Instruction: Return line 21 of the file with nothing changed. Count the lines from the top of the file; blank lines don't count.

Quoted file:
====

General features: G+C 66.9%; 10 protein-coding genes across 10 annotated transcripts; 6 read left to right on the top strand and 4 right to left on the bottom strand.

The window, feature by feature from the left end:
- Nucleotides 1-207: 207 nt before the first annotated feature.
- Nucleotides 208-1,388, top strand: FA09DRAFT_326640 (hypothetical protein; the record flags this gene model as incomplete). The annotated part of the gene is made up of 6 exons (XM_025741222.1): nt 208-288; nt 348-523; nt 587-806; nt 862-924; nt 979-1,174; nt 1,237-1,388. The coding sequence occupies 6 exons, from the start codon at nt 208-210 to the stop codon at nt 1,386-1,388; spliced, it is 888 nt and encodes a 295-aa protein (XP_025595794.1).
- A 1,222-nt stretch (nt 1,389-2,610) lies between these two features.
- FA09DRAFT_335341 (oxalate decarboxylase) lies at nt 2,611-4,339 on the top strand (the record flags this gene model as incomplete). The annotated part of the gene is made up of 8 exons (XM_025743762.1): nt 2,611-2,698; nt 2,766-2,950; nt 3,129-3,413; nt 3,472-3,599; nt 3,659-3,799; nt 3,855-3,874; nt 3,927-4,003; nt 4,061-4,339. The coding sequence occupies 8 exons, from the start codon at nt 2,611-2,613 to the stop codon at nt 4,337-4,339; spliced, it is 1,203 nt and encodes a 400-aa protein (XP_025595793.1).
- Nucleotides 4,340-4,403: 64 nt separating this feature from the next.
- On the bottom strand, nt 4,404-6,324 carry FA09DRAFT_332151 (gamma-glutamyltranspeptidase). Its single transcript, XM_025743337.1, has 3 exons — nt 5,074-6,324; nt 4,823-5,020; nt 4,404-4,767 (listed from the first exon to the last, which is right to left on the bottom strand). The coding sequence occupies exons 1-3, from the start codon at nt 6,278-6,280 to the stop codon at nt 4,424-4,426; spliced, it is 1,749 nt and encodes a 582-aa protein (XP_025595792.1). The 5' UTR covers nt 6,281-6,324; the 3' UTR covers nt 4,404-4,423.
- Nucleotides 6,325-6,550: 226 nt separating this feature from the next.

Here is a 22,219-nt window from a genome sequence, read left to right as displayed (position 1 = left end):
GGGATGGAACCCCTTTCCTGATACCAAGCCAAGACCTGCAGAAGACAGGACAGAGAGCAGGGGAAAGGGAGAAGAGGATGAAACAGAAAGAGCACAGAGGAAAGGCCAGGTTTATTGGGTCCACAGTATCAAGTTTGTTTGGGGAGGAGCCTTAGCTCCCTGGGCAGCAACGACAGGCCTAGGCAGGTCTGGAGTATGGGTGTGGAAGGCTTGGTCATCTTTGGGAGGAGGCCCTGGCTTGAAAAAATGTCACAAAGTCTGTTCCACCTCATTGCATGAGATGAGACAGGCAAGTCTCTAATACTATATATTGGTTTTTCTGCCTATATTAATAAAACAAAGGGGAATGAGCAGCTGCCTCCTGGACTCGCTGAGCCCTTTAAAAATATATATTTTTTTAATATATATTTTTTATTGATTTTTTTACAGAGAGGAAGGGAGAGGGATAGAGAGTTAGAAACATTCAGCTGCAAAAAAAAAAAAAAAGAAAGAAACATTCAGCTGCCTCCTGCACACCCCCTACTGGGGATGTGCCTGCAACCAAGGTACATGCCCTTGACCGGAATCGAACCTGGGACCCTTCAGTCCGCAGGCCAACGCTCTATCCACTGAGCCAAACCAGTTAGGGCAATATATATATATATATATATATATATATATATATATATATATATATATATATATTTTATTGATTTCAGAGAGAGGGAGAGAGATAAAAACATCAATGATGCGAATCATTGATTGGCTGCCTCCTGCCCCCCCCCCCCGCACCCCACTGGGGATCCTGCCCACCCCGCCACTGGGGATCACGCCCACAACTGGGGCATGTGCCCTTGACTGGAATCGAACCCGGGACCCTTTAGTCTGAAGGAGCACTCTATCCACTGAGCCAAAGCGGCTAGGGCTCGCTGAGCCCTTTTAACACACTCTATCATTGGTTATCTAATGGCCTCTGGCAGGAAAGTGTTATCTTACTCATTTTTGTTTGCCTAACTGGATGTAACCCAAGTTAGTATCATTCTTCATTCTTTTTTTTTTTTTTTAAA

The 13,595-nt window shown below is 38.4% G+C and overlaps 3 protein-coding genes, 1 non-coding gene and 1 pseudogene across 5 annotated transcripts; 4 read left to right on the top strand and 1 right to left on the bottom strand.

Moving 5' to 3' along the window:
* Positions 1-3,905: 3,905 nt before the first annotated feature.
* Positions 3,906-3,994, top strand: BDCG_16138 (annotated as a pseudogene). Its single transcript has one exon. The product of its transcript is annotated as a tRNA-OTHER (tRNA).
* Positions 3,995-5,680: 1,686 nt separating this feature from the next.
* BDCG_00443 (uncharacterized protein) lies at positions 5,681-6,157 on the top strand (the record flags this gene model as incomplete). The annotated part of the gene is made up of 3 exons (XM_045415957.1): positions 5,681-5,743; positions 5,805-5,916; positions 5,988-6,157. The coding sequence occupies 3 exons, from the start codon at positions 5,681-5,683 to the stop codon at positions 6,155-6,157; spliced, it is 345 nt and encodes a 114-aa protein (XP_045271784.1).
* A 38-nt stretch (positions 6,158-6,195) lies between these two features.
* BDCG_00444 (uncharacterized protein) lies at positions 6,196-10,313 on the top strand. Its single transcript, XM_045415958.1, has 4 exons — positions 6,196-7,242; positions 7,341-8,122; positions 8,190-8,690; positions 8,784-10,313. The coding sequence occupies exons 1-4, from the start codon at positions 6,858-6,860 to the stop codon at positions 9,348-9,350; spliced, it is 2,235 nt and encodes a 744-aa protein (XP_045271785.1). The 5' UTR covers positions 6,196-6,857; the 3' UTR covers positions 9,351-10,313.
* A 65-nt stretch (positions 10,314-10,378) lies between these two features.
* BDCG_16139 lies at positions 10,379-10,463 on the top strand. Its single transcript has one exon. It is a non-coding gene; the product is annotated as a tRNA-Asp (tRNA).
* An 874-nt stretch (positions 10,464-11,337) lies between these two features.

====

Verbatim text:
* BDCG_16139 lies at positions 10,379-10,463 on the top strand. Its single transcript has one exon. It is a non-coding gene; the product is annotated as a tRNA-Asp (tRNA).